Doug Styles, the executive director of Huckleberry House in San Francisco, has also noticed the foster system issues and how it’s often a barrier between youth in crucial times of development and the help they require.
“The foster system almost operates on the belief that if someone is 16 or 17 and they’ve only got a year or two left in the system, there’s nothing they can do,” Styles said. “There’s not a lot of crucial support for those who fall in these age categories, which negatively impacts the trajectories of these people’s lives.”
Many people seeking services at the Huckleberry House are in the foster care system but aren’t gaining sufficient support.
“We have some people who are technically in the system but are roaming around and aren’t connecting to a family, and sometimes, it’s hard to find their social worker,” Styles said. “We also have people who dropped out of the system and others who have just been a challenge in the foster system, so a good placement hasn’t been found.”
Besides declining help to countless youth, the foster system has an extensive list of abuses. According to the Children’s Law Center of California, youth booted out of the foster care system generally lacked solid and supportive relationships.
However, states that kept some children over 18 in the system experienced better results, progressed further in education, experienced less economic hardship, and had greater access to mental health resources.
The law in California, though, is that once one turns 18 or even nearing 18, they’re out or turned away and left to fend for themselves.
Assistance from the community
Over the years, activists in San Francisco have improved the situation for young people compared to Dewes’ era with an increase in youth programs.
“Actual youth services in San Francisco only used to be Larkin Street. They had a 12-bed shelter on Eddie street– that was all they had. Over the past 15 years, it’s built up to where it is now,” Dewes said.
Another service in San Francisco actively working to help homeless youth is the Huckleberry House, a transitional home.
Established during the Summer of Love in 1967, Huckleberry House was one of the first runaway youth shelters in the nation. Hidden under the dazzling hippie migration was a large influx of homeless youth.
“With many people coming to San Francisco to find enlightenment, many youths found themselves homeless and on the street. Many were leaving challenging situations just to find themselves in even greater troubling situations,” Styles said. “A group of community members got together and formed Huckleberry House.”
The Huckleberry House intends to help the youth in the community and acknowledges that the typical prejudices against young people living with homelessness are products of their environments.
“We operate on the basis that young people aren’t the problem– they’re not bad or criminals,” Styles said. “They’re struggling– and they’re struggling because some family or school systems failed them.”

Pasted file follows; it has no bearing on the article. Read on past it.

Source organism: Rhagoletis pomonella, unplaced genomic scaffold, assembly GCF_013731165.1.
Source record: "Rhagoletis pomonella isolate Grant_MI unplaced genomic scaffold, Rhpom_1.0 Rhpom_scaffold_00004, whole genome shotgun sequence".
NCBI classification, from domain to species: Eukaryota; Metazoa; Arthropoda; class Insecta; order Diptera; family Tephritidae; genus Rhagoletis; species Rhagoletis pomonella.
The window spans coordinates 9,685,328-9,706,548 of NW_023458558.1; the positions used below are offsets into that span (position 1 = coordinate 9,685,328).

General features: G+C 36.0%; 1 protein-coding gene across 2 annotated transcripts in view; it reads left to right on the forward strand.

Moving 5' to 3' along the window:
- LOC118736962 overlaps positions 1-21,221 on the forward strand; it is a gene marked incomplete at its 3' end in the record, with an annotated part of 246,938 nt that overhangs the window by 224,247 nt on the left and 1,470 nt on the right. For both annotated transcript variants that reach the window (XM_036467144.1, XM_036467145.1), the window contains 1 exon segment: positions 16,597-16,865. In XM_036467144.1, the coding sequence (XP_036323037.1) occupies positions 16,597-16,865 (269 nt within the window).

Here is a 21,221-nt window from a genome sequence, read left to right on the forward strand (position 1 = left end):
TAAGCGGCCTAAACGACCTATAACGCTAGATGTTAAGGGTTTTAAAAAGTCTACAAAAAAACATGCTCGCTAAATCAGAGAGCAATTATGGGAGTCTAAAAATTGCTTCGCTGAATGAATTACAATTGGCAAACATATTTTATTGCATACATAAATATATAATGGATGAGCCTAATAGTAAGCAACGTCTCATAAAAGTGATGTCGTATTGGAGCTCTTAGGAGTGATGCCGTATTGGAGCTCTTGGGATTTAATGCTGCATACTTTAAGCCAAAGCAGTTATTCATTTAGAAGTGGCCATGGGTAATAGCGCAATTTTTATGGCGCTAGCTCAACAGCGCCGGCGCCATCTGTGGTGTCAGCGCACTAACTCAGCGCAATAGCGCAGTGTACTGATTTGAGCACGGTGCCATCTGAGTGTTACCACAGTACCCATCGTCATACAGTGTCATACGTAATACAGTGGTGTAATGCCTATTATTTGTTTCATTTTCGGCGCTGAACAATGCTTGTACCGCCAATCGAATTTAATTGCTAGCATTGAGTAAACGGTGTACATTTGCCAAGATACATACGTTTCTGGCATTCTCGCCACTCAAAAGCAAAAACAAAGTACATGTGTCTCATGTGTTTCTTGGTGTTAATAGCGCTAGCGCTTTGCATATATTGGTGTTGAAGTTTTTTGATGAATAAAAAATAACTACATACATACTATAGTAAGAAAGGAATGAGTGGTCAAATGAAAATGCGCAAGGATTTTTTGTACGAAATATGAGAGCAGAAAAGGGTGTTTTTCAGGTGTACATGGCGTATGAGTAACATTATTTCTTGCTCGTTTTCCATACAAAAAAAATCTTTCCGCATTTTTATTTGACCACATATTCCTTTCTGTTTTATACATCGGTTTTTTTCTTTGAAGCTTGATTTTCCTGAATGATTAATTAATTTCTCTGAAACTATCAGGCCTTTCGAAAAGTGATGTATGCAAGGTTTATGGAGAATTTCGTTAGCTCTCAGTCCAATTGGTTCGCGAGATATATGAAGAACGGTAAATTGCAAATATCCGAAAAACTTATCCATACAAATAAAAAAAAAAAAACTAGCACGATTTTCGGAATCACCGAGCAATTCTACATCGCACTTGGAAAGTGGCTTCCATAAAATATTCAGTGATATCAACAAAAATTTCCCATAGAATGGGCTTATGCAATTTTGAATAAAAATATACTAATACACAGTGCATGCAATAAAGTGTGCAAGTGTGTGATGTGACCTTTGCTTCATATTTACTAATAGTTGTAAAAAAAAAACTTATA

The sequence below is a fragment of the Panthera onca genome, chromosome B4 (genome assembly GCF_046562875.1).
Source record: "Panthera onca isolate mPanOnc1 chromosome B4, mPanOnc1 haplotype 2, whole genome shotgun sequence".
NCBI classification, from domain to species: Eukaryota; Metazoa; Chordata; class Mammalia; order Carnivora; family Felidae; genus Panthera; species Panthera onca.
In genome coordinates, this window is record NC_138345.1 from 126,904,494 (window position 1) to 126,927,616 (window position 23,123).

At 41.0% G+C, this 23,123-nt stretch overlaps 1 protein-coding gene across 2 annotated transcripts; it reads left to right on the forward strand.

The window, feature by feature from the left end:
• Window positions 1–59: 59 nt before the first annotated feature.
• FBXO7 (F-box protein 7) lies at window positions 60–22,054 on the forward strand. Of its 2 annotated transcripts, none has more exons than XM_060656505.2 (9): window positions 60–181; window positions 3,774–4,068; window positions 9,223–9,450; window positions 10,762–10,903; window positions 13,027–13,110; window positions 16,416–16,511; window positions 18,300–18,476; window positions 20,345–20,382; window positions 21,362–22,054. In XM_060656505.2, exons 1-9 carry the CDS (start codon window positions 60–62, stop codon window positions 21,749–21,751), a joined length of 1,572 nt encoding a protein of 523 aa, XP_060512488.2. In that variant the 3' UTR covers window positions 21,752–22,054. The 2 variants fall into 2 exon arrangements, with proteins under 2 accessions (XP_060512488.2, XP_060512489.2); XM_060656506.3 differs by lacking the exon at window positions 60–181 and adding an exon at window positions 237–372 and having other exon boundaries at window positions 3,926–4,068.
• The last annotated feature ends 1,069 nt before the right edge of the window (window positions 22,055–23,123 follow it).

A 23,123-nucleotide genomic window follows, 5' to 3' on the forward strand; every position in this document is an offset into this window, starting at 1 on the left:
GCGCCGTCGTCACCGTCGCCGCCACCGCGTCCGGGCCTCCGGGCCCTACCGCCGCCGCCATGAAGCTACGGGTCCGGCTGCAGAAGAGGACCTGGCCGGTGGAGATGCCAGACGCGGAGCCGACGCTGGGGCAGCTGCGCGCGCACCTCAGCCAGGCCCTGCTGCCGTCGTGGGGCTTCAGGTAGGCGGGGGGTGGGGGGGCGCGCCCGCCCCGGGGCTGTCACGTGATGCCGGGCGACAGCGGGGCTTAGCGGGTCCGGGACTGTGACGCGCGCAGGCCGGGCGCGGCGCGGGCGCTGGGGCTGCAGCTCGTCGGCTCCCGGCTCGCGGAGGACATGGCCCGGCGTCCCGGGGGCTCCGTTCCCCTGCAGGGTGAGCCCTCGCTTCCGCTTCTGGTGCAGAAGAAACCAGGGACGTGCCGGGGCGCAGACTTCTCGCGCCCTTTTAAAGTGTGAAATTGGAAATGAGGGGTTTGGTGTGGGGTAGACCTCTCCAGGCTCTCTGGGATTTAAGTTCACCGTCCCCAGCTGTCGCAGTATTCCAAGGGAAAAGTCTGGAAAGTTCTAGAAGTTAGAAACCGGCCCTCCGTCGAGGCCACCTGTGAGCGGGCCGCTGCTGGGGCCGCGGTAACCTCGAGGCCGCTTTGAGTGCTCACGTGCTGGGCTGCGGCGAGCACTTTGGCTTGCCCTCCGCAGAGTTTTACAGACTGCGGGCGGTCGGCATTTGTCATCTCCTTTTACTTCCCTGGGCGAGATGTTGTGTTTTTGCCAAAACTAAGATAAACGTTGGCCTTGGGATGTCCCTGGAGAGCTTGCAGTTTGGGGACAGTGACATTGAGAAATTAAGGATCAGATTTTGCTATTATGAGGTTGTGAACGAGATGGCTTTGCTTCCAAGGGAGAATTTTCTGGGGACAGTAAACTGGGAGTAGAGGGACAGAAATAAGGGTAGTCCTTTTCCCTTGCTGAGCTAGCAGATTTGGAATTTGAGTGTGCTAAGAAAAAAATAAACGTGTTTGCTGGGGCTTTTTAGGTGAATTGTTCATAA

While being a transitional home for minors and housing about 200-300 people a year, Huckleberry also provides programs that work to aid the root of the issues, such as strengthening family relations, counseling, and more.
When looking for help in San Francisco, young people can also turn to 3rd Street Youth, an access point for young people to get essential resources. They work with 18 through 27-year-olds and provide services such as setting clients up for success when applying for housing or giving opportunities for education and employment.
We operate on the basis that young people aren’t the problem– they’re not bad or criminals. They’re struggling– and they’re struggling because some family or school systems failed them.”
— Doug Styles
There are different reasons why individuals hear about these shelters; the city of San Francisco recognizes Huckleberry and 3rd Street as licensed facilities, according to both Dewes and Styles. However, there’s no need for publicity because the greatest advertisers are through word of mouth from people they’ve aided.
“Not a month goes by where I don’t bump into somebody in the community as I’m wearing a t-shirt or Huckleberry hat at some event, and somebody comes up to me and says, ‘hey, I was at Huckleberry House, and it really changed my life,'” Styles said. “We steer people towards a positive path through many challenges, and that’s the impact that Huckleberry has had on the community.”
Dewes and Styles can affirm the gratification of knowing their work drives others in the correct direction.
“‘I’ve watched youth come in, and they were living at the Candlestick point, and now they’re living in Vallejo; they’re paying their rent in full and doing really well,” Dewes said. “To me, that is, like, my favorite part of working here is watching people exit the programs and being 100% successful.”
The issue will still loom over society as long as the same systems are integrated within the culture, but the least people can do is act with kindness when they see someone in trouble.
“If someone needs help, the best thing to do is refer them to an access point and provide information,” Dewes said. “Oh, but the best thing they probably need is socks; anyone on the street always needs socks.”